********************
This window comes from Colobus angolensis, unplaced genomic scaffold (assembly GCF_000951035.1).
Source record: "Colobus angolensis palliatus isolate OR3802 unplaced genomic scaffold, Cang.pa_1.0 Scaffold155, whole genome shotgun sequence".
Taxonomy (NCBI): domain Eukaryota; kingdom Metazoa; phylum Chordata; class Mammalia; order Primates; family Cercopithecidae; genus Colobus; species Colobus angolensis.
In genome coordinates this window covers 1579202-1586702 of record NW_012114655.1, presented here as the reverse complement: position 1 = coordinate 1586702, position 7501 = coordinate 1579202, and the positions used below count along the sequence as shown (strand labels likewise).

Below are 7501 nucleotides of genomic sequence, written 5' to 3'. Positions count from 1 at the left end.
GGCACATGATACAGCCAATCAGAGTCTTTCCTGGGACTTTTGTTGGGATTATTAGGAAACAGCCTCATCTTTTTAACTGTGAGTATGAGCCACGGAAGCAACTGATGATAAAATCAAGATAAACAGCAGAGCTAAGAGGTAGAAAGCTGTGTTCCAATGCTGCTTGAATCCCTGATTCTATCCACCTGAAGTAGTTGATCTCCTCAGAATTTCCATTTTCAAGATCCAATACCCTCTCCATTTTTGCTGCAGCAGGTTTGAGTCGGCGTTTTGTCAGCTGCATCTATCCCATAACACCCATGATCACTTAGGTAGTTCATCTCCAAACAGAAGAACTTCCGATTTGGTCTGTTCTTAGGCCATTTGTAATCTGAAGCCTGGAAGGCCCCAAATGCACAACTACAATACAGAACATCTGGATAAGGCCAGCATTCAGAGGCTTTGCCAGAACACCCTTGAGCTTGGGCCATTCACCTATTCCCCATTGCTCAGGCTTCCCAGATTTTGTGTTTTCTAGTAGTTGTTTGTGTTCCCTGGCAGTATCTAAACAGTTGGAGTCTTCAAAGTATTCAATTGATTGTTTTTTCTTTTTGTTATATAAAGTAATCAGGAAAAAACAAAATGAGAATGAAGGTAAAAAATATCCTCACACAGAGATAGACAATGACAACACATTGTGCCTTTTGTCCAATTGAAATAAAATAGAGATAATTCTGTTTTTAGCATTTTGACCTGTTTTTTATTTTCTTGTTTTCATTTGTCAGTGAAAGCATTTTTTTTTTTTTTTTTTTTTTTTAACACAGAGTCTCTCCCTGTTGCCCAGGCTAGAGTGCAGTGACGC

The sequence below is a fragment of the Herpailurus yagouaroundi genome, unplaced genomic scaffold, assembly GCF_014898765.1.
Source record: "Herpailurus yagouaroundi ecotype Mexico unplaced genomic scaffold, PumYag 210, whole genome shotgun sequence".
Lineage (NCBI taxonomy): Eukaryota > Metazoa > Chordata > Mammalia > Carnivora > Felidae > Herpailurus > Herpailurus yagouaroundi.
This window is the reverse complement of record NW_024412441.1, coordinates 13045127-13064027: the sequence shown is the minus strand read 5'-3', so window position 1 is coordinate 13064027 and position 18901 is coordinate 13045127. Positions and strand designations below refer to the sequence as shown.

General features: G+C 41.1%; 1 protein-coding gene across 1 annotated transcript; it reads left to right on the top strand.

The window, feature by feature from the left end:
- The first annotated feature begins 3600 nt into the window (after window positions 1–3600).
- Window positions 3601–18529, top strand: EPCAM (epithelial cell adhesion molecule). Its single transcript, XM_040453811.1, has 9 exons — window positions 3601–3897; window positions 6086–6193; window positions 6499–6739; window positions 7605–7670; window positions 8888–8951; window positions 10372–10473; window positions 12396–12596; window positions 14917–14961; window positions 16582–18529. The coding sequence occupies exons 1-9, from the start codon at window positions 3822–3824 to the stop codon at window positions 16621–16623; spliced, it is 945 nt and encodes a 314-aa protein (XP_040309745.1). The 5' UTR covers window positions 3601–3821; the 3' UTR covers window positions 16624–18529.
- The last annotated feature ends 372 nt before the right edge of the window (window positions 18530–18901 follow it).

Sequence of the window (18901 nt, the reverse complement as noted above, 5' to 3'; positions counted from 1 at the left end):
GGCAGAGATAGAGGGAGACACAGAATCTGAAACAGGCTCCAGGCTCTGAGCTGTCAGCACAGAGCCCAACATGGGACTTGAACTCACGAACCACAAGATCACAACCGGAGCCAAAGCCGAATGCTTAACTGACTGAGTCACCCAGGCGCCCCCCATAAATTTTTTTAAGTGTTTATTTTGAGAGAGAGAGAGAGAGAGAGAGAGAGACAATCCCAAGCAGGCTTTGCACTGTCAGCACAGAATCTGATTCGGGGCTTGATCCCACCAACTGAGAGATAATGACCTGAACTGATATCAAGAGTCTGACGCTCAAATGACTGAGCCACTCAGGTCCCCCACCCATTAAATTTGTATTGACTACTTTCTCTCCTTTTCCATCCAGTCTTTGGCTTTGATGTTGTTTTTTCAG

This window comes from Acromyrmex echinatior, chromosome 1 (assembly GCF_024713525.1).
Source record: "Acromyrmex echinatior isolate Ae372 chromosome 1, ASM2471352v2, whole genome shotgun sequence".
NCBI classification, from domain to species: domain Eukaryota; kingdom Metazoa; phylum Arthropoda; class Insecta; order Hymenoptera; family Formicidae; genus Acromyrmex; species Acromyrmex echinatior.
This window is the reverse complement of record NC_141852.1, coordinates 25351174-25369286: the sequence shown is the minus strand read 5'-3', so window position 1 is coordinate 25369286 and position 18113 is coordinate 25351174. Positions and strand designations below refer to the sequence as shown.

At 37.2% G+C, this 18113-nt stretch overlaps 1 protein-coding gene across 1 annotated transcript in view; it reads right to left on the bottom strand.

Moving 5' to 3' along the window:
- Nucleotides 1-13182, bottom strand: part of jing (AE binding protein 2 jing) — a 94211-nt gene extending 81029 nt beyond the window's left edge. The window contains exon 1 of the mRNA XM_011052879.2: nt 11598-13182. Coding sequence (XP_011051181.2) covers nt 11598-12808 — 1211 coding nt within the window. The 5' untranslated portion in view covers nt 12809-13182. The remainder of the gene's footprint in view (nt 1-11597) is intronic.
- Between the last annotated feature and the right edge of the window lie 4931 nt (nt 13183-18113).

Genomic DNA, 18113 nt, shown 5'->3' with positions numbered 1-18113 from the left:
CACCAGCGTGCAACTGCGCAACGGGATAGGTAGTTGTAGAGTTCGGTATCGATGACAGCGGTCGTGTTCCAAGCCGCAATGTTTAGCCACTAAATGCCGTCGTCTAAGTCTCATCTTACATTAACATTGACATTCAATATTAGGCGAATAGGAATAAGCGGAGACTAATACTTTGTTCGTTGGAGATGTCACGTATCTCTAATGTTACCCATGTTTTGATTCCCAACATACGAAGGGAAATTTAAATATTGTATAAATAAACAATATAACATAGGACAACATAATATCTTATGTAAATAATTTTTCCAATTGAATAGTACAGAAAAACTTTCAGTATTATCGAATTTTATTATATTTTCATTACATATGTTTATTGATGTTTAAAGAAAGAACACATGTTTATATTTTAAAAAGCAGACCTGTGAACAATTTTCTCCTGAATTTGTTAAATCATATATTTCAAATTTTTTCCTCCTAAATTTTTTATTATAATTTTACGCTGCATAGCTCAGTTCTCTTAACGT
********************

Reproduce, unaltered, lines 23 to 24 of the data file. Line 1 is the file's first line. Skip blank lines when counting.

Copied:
Moving 5' to 3' along the window:
- Nucleotides 1-13182, bottom strand: part of jing (AE binding protein 2 jing) — a 94211-nt gene extending 81029 nt beyond the window's left edge. The window contains exon 1 of the mRNA XM_011052879.2: nt 11598-13182. Coding sequence (XP_011051181.2) covers nt 11598-12808 — 1211 coding nt within the window. The 5' untranslated portion in view covers nt 12809-13182. The remainder of the gene's footprint in view (nt 1-11597) is intronic.